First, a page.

As specific examples, Rabbi Soloveitchik wrote in The Emergence of Ethical Man, “It is worth mentioning that both prohibitions (bestiality and homosexuality) apply to non-Jews too and form part of a universal religion that is based upon the concept of man and personality.” Rabbi David Bar-Hayim of Machon Shilo has more recently discussed these matters.
There are Jews who act like the Noahide laws are some historical curiosity with no binding relevance today. For instance, a self-described Orthodox rabbi recently wrote of “how foggy our understanding is of Noahide law.” Contrast this glib claim with the Lubavitcher Rebbe’s advocacy of Noahide outreach and Rabbi Soloveitchik’s reflections:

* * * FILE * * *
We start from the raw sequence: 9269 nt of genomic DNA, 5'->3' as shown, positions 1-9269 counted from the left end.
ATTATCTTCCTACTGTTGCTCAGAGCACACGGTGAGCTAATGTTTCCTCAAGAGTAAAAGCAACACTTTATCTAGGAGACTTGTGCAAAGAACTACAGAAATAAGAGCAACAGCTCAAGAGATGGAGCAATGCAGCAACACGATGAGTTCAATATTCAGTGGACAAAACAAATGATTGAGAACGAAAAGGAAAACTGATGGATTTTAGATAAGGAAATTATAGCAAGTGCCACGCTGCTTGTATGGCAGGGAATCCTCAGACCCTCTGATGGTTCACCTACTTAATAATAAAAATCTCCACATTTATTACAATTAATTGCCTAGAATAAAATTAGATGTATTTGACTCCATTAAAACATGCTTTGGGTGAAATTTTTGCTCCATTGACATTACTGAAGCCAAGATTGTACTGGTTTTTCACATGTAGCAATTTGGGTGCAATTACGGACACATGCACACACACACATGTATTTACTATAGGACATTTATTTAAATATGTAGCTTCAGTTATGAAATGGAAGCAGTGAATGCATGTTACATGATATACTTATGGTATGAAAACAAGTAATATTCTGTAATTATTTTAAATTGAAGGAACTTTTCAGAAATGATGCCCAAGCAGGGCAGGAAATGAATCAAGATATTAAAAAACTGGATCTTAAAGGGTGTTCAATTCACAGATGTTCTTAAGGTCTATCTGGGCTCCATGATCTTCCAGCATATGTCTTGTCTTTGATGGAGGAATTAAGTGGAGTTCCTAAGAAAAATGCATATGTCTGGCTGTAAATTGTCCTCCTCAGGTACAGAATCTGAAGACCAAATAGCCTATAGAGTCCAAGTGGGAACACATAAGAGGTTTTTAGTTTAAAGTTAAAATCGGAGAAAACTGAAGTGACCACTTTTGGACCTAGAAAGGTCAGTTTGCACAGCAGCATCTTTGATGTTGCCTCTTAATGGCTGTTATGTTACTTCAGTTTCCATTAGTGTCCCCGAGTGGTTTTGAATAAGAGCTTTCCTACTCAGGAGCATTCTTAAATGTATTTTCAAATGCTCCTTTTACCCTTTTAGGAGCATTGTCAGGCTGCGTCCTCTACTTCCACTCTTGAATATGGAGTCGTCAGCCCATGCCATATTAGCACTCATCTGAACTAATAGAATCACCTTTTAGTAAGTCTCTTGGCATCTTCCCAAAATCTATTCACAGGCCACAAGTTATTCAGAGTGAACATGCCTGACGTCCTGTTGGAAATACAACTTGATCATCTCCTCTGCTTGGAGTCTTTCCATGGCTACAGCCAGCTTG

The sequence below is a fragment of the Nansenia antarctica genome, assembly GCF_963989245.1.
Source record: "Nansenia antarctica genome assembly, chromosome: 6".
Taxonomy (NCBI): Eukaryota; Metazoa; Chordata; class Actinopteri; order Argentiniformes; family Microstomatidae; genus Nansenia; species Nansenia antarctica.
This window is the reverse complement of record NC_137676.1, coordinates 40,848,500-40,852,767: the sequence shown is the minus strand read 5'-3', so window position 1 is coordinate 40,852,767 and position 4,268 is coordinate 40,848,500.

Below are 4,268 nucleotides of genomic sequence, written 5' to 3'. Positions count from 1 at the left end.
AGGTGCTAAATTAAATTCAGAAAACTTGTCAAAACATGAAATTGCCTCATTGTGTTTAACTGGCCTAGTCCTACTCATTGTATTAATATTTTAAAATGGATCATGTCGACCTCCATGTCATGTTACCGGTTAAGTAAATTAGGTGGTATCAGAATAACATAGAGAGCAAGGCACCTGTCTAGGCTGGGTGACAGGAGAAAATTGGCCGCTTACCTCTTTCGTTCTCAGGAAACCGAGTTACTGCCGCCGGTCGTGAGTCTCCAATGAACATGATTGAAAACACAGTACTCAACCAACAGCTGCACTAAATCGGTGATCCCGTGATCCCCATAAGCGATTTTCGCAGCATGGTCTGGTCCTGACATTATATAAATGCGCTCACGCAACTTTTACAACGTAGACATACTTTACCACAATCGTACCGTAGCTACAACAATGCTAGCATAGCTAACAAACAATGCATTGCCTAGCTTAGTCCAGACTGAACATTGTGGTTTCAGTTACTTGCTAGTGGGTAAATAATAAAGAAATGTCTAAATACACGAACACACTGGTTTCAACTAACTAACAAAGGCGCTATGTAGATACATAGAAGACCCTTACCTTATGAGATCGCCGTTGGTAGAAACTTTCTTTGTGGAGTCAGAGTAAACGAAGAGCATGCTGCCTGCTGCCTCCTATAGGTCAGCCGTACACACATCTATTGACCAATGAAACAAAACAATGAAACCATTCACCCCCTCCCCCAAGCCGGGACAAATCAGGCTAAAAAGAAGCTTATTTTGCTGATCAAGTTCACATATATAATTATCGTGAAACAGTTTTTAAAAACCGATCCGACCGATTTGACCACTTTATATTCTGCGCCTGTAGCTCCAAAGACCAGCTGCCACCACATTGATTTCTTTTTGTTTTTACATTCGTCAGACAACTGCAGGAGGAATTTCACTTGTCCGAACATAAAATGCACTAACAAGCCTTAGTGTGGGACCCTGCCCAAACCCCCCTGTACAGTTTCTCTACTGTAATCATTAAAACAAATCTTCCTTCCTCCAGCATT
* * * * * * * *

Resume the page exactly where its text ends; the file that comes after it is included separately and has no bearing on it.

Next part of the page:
“Our task was and still is to teach the Torah to mankind, to influence the non-Jewish world, to redeem it from an orgiastic way of living, from cruelty and insensitivity, to arouse in mankind a sense of justice and fairness. In a word, we are to teach the world the seven mitzvot that are binding on every human being.”
Judaism does not care only about Jewish conduct. Judaism is not indifferent to whether gentiles commit idolatry, rape, etc. The Seven Laws of Noah still exist, as do both our national and global duties.